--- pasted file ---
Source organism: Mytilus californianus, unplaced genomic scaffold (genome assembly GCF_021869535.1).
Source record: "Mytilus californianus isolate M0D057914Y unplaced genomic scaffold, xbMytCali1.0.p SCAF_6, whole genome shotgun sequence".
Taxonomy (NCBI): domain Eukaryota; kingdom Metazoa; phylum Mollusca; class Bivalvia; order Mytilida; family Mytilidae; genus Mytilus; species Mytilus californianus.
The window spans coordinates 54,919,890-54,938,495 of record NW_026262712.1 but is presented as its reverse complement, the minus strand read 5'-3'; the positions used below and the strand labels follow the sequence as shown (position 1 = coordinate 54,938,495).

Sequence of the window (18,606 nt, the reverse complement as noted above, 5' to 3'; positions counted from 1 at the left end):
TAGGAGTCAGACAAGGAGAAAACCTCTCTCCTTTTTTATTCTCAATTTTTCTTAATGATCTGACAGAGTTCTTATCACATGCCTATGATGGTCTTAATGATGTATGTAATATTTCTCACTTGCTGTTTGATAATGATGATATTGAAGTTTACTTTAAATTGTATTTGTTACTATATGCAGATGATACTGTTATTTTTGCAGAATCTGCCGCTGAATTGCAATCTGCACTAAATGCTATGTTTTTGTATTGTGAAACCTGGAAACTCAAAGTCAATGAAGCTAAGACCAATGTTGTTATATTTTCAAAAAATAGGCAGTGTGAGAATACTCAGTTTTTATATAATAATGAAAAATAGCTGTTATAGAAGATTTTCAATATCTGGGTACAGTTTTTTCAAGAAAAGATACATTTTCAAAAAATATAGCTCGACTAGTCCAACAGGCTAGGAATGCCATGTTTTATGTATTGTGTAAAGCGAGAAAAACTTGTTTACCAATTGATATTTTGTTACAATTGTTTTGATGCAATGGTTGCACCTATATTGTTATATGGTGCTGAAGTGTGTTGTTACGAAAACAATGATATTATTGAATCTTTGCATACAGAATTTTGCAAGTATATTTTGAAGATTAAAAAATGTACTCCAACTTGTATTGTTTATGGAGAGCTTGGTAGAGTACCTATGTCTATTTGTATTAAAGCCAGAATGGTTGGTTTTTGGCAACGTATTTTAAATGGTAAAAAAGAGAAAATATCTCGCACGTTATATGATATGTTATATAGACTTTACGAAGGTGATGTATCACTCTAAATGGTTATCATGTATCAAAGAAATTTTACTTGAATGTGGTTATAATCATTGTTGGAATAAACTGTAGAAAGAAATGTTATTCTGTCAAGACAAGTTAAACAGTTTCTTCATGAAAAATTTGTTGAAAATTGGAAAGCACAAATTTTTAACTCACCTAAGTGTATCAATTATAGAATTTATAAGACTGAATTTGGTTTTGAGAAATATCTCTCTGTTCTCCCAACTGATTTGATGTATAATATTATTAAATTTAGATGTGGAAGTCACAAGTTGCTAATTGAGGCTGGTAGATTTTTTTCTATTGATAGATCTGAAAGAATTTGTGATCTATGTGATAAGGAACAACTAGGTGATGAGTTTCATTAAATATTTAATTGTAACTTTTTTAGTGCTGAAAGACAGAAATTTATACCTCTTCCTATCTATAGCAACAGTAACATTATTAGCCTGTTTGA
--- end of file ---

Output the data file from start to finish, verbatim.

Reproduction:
Source organism: Mytilus californianus, unplaced genomic scaffold (genome assembly GCF_021869535.1).
Source record: "Mytilus californianus isolate M0D057914Y unplaced genomic scaffold, xbMytCali1.0.p SCAF_6, whole genome shotgun sequence".
Taxonomy (NCBI): domain Eukaryota; kingdom Metazoa; phylum Mollusca; class Bivalvia; order Mytilida; family Mytilidae; genus Mytilus; species Mytilus californianus.
The window spans coordinates 54,919,890-54,938,495 of record NW_026262712.1 but is presented as its reverse complement, the minus strand read 5'-3'; the positions used below and the strand labels follow the sequence as shown (position 1 = coordinate 54,938,495).

Sequence of the window (18,606 nt, the reverse complement as noted above, 5' to 3'; positions counted from 1 at the left end):
TAGGAGTCAGACAAGGAGAAAACCTCTCTCCTTTTTTATTCTCAATTTTTCTTAATGATCTGACAGAGTTCTTATCACATGCCTATGATGGTCTTAATGATGTATGTAATATTTCTCACTTGCTGTTTGATAATGATGATATTGAAGTTTACTTTAAATTGTATTTGTTACTATATGCAGATGATACTGTTATTTTTGCAGAATCTGCCGCTGAATTGCAATCTGCACTAAATGCTATGTTTTTGTATTGTGAAACCTGGAAACTCAAAGTCAATGAAGCTAAGACCAATGTTGTTATATTTTCAAAAAATAGGCAGTGTGAGAATACTCAGTTTTTATATAATAATGAAAAATAGCTGTTATAGAAGATTTTCAATATCTGGGTACAGTTTTTTCAAGAAAAGATACATTTTCAAAAAATATAGCTCGACTAGTCCAACAGGCTAGGAATGCCATGTTTTATGTATTGTGTAAAGCGAGAAAAACTTGTTTACCAATTGATATTTTGTTACAATTGTTTTGATGCAATGGTTGCACCTATATTGTTATATGGTGCTGAAGTGTGTTGTTACGAAAACAATGATATTATTGAATCTTTGCATACAGAATTTTGCAAGTATATTTTGAAGATTAAAAAATGTACTCCAACTTGTATTGTTTATGGAGAGCTTGGTAGAGTACCTATGTCTATTTGTATTAAAGCCAGAATGGTTGGTTTTTGGCAACGTATTTTAAATGGTAAAAAAGAGAAAATATCTCGCACGTTATATGATATGTTATATAGACTTTACGAAGGTGATGTATCACTCTAAATGGTTATCATGTATCAAAGAAATTTTACTTGAATGTGGTTATAATCATTGTTGGAATAAACTGTAGAAAGAAATGTTATTCTGTCAAGACAAGTTAAACAGTTTCTTCATGAAAAATTTGTTGAAAATTGGAAAGCACAAATTTTTAACTCACCTAAGTGTATCAATTATAGAATTTATAAGACTGAATTTGGTTTTGAGAAATATCTCTCTGTTCTCCCAACTGATTTGATGTATAATATTATTAAATTTAGATGTGGAAGTCACAAGTTGCTAATTGAGGCTGGTAGATTTTTTTCTATTGATAGATCTGAAAGAATTTGTGATCTATGTGATAAGGAACAACTAGGTGATGAGTTTCATTAAATATTTAATTGTAACTTTTTTAGTGCTGAAAGACAGAAATTTATACCTCTTCCTATCTATAGCAACAGTAACATTATTAGCCTGTTTGA